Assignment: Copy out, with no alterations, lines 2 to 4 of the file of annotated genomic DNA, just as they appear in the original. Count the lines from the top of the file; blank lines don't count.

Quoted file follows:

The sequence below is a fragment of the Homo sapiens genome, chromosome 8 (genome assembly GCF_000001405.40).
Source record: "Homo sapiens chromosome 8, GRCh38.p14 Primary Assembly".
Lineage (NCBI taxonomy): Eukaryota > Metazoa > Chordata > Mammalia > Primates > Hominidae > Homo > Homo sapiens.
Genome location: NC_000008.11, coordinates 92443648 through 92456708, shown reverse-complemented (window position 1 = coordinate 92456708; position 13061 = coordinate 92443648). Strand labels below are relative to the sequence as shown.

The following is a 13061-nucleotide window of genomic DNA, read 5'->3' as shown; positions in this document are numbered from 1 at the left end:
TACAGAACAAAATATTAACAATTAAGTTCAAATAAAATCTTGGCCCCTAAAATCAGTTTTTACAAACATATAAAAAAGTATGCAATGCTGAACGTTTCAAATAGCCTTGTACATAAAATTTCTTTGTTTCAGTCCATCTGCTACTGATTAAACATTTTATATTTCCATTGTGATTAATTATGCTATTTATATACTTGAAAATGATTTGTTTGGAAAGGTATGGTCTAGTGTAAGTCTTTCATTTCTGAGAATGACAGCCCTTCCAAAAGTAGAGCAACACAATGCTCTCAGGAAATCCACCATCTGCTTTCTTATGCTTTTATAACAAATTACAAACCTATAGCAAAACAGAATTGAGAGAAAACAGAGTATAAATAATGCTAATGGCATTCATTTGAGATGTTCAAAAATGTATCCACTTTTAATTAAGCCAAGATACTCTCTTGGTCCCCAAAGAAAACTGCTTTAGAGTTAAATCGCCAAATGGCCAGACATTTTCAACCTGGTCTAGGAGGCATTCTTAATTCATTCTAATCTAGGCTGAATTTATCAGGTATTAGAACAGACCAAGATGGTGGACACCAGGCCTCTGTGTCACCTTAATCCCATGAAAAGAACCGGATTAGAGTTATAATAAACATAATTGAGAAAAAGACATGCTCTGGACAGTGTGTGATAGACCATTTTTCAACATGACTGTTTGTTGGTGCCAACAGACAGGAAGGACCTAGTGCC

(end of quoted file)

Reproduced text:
Source record: "Homo sapiens chromosome 8, GRCh38.p14 Primary Assembly".
Lineage (NCBI taxonomy): Eukaryota > Metazoa > Chordata > Mammalia > Primates > Hominidae > Homo > Homo sapiens.
Genome location: NC_000008.11, coordinates 92443648 through 92456708, shown reverse-complemented (window position 1 = coordinate 92456708; position 13061 = coordinate 92443648). Strand labels below are relative to the sequence as shown.